ENGLISH POETRY 1579-1830: SPENSER AND THE TRADITION
Rev. Joseph Warton
J. M., "Translation of Greek Verses on Dr. Joseph Warton, in Vol. LXX" Gentleman's Magazine 71 (February 1801) 163.
Rev. Joseph Warton:
1743: Rev. Thomas Warton the Elder
1746: Thomas Gray
1753: Samuel Johnson
1754: Robert Dodsley
1755: William Shenstone
1756: Elizabeth Montagu
1756: Robert Dodsley
1756: Samuel Johnson
1759: William King of Oxford
1761: William Warburton
1767: George Lyttelton
1767: James Harris
1778: Rev. Percival Stockdale
1779: Rev. Vicesimus Knox
1779: Rev. William Tasker
1780: Horace Walpole
1782: Charlotte Anne Burney
1783: Frances Burney
1787: Hannah More
1787: Charlotte Warton
1787: Charlotte Warton
1790: William Cowper
1794: W. P.
1795: Walter Savage Landor
1795: Samuel Rogers
1798: Thomas James Mathias
1800: Rev. William Lipscomb
1800: Bp. Richard Mant
1800: William Boscawen
1800: Rev. Richard Polwhele
1800: Thomas Green
1801: Rev. William Lisle Bowles
1801: Alexander Thomson
1801: J. M.
1806: Michael Wodhull
1807: Robert Southey
1807: Lady Anne Hamilton
1807: Sir Samuel Egerton Brydges
1809: Dr. Nathan Drake
1818: Lord Byron
1820: Philip Warwick
1824: Bryan Waller Procter
1826: Richard Ryan
1843: Edward Quillinan
1860: George Gilfillan
1891: George Birkbeck Hill
1893: William Lyon Phelps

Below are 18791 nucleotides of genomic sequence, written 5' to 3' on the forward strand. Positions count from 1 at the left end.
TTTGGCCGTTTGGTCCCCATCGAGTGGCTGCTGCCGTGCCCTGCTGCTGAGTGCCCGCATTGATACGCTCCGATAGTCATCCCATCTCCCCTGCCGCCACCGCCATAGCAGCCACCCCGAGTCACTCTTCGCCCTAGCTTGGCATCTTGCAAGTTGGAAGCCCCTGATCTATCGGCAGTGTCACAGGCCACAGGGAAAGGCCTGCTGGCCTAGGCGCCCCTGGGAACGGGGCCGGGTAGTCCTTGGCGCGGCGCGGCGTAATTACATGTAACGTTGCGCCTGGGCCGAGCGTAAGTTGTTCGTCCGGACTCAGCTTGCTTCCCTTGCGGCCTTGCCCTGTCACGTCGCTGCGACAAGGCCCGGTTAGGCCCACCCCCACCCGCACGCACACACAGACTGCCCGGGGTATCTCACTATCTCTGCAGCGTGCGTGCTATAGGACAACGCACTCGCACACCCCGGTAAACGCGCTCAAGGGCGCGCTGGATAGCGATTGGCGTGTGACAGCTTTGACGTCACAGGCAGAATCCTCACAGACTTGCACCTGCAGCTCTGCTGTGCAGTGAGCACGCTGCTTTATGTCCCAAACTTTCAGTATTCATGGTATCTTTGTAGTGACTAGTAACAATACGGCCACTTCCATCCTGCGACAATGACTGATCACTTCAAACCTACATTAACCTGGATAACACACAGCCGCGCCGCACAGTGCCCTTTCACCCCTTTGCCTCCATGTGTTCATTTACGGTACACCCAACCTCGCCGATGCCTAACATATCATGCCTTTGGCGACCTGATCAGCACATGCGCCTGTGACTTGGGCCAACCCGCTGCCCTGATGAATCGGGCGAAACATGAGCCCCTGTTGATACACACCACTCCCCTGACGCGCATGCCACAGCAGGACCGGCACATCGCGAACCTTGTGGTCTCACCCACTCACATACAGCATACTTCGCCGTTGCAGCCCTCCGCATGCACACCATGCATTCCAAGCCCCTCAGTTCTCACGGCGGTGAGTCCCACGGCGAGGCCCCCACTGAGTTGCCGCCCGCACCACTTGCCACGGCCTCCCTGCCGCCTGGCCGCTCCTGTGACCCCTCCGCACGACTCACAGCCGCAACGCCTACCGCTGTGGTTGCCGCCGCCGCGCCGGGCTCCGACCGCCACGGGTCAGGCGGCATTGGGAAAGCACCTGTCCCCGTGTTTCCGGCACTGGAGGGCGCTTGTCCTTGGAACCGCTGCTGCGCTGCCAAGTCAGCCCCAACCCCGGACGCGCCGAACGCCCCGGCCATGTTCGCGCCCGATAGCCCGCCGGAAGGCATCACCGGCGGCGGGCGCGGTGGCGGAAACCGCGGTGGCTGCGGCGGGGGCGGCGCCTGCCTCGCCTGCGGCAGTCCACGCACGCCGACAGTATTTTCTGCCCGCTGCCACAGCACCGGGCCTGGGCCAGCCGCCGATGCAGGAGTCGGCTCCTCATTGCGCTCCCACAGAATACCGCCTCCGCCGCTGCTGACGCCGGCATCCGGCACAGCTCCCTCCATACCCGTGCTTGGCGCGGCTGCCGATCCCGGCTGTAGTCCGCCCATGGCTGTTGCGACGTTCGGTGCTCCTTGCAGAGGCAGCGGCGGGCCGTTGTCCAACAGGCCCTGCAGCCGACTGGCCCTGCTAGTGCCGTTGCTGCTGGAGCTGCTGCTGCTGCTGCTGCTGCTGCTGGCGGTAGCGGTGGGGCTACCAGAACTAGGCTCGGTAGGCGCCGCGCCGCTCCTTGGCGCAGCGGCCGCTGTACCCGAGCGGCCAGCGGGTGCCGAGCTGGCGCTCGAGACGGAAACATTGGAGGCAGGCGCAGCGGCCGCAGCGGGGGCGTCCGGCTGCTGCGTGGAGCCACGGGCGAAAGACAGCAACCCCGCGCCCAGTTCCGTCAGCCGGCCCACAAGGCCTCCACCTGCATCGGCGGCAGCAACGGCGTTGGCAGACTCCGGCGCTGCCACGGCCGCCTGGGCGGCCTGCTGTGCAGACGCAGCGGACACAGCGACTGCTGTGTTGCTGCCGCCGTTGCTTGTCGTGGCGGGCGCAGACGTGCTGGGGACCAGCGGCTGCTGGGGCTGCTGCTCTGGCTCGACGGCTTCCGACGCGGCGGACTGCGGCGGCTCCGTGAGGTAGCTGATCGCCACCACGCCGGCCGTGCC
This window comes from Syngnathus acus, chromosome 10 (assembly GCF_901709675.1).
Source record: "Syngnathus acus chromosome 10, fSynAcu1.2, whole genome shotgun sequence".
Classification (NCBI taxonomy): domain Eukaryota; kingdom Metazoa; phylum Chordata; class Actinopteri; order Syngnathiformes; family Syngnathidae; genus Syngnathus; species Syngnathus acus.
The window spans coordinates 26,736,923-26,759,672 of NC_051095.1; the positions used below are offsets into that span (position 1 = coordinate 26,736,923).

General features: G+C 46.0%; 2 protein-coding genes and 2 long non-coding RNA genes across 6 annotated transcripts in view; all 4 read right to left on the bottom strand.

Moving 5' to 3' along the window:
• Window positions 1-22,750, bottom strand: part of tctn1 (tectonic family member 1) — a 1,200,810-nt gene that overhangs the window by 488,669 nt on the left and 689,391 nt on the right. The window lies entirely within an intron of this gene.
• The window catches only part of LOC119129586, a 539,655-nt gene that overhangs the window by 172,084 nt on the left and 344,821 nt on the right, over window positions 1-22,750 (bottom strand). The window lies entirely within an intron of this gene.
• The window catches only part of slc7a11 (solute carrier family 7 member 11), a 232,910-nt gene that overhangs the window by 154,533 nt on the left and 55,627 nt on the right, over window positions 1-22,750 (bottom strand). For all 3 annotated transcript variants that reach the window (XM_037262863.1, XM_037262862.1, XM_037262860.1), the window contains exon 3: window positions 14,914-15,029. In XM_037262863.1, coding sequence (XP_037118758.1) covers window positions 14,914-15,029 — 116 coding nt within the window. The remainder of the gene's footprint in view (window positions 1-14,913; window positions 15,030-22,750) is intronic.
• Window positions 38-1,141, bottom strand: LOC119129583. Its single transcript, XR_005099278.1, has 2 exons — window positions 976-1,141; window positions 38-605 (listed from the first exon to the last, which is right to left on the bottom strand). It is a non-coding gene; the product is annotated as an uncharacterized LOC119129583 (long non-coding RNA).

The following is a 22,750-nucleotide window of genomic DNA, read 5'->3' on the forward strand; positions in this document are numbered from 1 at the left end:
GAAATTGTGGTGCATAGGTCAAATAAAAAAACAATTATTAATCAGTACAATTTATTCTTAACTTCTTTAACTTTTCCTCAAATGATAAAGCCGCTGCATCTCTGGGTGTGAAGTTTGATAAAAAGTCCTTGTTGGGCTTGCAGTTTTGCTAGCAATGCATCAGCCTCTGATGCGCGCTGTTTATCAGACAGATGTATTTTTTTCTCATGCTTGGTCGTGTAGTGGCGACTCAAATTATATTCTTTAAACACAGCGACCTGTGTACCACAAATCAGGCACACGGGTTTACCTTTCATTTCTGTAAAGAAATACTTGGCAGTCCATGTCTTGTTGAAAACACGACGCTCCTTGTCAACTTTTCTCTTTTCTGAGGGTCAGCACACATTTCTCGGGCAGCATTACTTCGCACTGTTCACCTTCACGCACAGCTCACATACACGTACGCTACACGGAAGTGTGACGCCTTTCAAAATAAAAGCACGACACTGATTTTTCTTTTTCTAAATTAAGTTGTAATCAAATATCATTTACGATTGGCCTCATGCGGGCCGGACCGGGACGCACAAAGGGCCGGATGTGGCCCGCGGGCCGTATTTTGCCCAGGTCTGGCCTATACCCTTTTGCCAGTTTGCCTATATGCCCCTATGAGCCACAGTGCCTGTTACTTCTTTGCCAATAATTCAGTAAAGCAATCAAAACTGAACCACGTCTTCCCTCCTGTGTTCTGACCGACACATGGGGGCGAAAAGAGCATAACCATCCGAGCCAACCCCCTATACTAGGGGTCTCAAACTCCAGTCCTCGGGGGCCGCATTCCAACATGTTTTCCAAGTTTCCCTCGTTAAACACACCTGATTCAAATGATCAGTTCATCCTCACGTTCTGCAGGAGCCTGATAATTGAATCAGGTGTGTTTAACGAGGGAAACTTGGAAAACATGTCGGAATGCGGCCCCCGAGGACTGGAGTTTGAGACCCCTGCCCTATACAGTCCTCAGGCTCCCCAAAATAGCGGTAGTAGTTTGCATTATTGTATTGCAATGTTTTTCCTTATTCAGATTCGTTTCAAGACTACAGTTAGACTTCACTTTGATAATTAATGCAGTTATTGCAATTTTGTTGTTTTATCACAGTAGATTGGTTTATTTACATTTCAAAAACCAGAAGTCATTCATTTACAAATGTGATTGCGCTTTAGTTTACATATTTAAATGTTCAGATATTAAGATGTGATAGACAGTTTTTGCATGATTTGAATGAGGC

1779: William Shenstone
1801: Rev. Joseph Warton
1803: Thomas Chatterton
Alas! he's gone, by Death's dire stroke he's slain,
Dear to Apollo, and the Muses' train.
Who, Tit'rus, now poetic comments yields
On thee descanting in paternal fields?
Who now o'er Gallus' love in pity mourns,
But from whose pains Lycoris scornful turns?
No budding trees in beauteous order rear'd,
Nor lowing herds, nor bleating flocks are heard;
No well-till'd fields their wonted pleasure give,
Nor grateful murmurs of the busy hive.
Who now to Britain's Orpheus' mournful plaints
For his lost wife in Maro's numbers paints?
Echo his plaints, resounded far and near,
To the inhabitants of earth and air.
The Indian scorn'd his arrows, and his crown
Requiting thus parental favours shown.
Tearing her hair and breasts, wild Fancy stands;
Down drops her harp, beneath her trembling hands,
'Till, "thy son lives," the whisp'ring Zephyr tells,
In those bless'd mansions where thy brother dwells;
Sitting in meads, where various flow'rs combine
To hear the poets chant their songs divine;
Dryden's grand ode, and Gray's triumphant car,
And Spenser's sighs, how pleasingly severe;
With Milton's wond'rous voice, and Homer's fire,
And daring flights of Pindar's doric lyre.